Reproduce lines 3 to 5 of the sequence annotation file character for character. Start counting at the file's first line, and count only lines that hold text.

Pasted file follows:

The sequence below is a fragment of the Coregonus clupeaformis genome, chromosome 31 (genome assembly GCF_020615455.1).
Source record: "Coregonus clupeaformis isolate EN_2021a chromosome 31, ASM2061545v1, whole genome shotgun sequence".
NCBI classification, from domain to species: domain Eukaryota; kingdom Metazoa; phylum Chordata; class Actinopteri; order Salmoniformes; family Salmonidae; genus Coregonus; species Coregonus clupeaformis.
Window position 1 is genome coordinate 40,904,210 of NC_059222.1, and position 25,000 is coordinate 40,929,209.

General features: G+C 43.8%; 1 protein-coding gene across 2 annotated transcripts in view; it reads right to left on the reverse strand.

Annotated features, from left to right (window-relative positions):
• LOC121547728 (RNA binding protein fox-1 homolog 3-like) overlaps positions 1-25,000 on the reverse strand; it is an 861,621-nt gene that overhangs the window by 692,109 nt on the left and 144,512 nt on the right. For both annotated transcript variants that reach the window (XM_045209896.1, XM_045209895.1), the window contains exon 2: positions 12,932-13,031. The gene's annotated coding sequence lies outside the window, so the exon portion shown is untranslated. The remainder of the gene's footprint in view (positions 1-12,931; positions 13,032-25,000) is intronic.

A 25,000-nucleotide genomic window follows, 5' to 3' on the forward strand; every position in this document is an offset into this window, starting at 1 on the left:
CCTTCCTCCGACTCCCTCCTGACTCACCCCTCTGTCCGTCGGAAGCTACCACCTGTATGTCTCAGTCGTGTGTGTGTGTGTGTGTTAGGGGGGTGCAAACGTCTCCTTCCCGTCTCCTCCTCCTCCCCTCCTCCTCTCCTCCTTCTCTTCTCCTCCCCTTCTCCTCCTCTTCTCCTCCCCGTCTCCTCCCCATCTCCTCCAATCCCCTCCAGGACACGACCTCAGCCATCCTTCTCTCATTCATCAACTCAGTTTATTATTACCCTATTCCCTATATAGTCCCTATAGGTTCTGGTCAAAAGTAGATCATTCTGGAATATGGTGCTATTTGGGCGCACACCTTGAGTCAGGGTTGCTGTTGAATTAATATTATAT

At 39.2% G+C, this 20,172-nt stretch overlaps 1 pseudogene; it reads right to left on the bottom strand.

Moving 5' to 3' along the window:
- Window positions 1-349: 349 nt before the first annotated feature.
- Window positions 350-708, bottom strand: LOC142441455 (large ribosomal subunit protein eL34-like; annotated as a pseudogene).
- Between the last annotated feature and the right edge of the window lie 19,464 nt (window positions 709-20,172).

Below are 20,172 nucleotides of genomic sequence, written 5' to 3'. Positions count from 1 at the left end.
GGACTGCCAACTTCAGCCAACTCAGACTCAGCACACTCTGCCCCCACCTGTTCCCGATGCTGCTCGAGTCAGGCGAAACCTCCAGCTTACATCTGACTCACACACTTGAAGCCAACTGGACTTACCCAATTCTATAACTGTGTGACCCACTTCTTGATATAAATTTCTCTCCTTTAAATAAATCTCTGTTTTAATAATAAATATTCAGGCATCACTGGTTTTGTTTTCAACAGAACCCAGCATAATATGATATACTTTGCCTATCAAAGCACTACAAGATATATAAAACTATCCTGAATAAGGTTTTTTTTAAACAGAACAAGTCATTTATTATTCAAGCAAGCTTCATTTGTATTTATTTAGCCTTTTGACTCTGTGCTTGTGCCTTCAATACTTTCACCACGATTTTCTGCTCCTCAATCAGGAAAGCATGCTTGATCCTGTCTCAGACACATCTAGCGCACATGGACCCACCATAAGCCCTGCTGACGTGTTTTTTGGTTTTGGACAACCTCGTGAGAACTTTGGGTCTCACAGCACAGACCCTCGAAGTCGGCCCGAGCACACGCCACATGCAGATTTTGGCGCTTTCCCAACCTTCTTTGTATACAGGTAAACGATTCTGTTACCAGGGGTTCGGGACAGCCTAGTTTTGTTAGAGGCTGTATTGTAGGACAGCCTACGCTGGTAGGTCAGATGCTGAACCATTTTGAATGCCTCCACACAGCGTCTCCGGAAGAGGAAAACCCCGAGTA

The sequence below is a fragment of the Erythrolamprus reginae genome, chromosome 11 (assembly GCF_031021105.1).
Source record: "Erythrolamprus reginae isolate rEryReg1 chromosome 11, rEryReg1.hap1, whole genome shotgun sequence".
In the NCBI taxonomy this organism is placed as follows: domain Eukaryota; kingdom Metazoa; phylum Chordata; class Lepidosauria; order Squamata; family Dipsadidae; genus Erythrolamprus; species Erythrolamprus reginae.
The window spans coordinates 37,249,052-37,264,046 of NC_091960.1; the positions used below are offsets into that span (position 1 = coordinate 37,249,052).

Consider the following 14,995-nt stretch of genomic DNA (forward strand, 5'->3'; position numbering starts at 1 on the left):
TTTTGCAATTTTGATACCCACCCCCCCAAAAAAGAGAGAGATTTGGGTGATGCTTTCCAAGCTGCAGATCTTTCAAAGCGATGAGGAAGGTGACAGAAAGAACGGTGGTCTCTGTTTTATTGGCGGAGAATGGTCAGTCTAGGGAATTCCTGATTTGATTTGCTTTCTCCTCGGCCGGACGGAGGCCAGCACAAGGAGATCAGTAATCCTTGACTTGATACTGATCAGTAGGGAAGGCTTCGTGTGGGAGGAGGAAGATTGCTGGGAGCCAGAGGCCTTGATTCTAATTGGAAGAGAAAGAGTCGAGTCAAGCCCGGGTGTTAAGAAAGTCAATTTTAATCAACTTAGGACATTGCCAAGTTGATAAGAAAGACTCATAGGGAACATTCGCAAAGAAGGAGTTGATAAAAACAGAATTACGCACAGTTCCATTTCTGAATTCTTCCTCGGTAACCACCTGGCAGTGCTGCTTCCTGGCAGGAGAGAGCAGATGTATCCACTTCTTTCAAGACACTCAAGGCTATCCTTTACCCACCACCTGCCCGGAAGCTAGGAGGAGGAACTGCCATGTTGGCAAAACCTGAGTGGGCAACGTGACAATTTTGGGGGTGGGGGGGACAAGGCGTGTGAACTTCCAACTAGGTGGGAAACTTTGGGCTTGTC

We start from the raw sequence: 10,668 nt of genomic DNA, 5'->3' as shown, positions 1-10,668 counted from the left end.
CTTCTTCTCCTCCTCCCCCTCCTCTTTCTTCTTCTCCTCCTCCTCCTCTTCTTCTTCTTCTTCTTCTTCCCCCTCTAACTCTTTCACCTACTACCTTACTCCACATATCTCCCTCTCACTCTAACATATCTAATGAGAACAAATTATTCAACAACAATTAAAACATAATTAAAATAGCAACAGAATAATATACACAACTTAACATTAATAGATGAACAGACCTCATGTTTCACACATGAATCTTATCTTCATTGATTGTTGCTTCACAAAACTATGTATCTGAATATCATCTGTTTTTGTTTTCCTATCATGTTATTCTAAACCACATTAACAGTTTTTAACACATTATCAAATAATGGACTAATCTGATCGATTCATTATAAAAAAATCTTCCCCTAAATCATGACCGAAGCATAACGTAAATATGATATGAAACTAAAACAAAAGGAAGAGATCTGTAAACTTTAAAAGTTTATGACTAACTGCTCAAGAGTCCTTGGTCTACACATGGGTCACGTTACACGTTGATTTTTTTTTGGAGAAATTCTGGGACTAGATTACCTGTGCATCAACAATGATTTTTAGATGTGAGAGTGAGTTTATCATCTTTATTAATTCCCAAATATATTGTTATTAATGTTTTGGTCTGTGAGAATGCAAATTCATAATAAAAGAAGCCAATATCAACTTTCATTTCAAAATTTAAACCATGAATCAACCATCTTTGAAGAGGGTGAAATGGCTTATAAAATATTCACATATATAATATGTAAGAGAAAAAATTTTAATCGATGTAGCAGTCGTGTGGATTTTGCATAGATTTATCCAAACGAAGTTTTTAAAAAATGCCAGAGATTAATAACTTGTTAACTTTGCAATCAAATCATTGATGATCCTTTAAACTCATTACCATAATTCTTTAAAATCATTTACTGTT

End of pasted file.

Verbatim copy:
NCBI classification, from domain to species: domain Eukaryota; kingdom Metazoa; phylum Chordata; class Actinopteri; order Salmoniformes; family Salmonidae; genus Coregonus; species Coregonus clupeaformis.
Window position 1 is genome coordinate 40,904,210 of NC_059222.1, and position 25,000 is coordinate 40,929,209.

General features: G+C 43.8%; 1 protein-coding gene across 2 annotated transcripts in view; it reads right to left on the reverse strand.